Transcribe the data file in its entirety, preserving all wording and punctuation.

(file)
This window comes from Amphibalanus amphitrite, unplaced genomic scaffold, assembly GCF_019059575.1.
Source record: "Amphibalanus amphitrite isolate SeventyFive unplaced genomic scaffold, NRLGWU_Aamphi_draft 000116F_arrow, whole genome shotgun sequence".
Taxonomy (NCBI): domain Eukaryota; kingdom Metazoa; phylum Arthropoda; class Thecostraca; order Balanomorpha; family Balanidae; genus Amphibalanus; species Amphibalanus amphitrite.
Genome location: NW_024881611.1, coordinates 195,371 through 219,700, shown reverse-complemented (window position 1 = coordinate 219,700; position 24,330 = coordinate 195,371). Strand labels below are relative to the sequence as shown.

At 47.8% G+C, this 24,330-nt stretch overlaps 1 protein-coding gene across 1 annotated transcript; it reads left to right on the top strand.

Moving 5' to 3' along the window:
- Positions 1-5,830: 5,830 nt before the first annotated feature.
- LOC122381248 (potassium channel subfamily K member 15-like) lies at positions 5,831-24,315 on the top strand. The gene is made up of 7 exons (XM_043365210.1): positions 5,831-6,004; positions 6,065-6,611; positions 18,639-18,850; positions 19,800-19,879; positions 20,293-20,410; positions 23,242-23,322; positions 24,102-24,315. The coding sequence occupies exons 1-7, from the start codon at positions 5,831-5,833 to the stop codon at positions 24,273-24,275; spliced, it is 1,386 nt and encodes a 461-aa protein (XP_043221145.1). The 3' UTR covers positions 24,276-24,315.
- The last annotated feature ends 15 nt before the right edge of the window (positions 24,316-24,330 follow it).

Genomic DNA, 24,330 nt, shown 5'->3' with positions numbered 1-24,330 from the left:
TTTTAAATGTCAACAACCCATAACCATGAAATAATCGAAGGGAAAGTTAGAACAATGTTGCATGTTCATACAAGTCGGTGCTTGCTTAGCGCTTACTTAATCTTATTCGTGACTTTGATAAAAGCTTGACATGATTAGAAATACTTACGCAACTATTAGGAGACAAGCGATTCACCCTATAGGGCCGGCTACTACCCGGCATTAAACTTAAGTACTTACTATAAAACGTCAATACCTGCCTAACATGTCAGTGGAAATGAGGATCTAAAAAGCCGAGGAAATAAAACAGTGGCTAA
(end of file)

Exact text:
This window comes from Amphibalanus amphitrite, unplaced genomic scaffold, assembly GCF_019059575.1.
Source record: "Amphibalanus amphitrite isolate SeventyFive unplaced genomic scaffold, NRLGWU_Aamphi_draft 000116F_arrow, whole genome shotgun sequence".
Taxonomy (NCBI): domain Eukaryota; kingdom Metazoa; phylum Arthropoda; class Thecostraca; order Balanomorpha; family Balanidae; genus Amphibalanus; species Amphibalanus amphitrite.
Genome location: NW_024881611.1, coordinates 195,371 through 219,700, shown reverse-complemented (window position 1 = coordinate 219,700; position 24,330 = coordinate 195,371). Strand labels below are relative to the sequence as shown.

At 47.8% G+C, this 24,330-nt stretch overlaps 1 protein-coding gene across 1 annotated transcript; it reads left to right on the top strand.

Moving 5' to 3' along the window:
- Positions 1-5,830: 5,830 nt before the first annotated feature.
- LOC122381248 (potassium channel subfamily K member 15-like) lies at positions 5,831-24,315 on the top strand. The gene is made up of 7 exons (XM_043365210.1): positions 5,831-6,004; positions 6,065-6,611; positions 18,639-18,850; positions 19,800-19,879; positions 20,293-20,410; positions 23,242-23,322; positions 24,102-24,315. The coding sequence occupies exons 1-7, from the start codon at positions 5,831-5,833 to the stop codon at positions 24,273-24,275; spliced, it is 1,386 nt and encodes a 461-aa protein (XP_043221145.1). The 3' UTR covers positions 24,276-24,315.
- The last annotated feature ends 15 nt before the right edge of the window (positions 24,316-24,330 follow it).

Genomic DNA, 24,330 nt, shown 5'->3' with positions numbered 1-24,330 from the left:
TTTTAAATGTCAACAACCCATAACCATGAAATAATCGAAGGGAAAGTTAGAACAATGTTGCATGTTCATACAAGTCGGTGCTTGCTTAGCGCTTACTTAATCTTATTCGTGACTTTGATAAAAGCTTGACATGATTAGAAATACTTACGCAACTATTAGGAGACAAGCGATTCACCCTATAGGGCCGGCTACTACCCGGCATTAAACTTAAGTACTTACTATAAAACGTCAATACCTGCCTAACATGTCAGTGGAAATGAGGATCTAAAAAGCCGAGGAAATAAAACAGTGGCTAA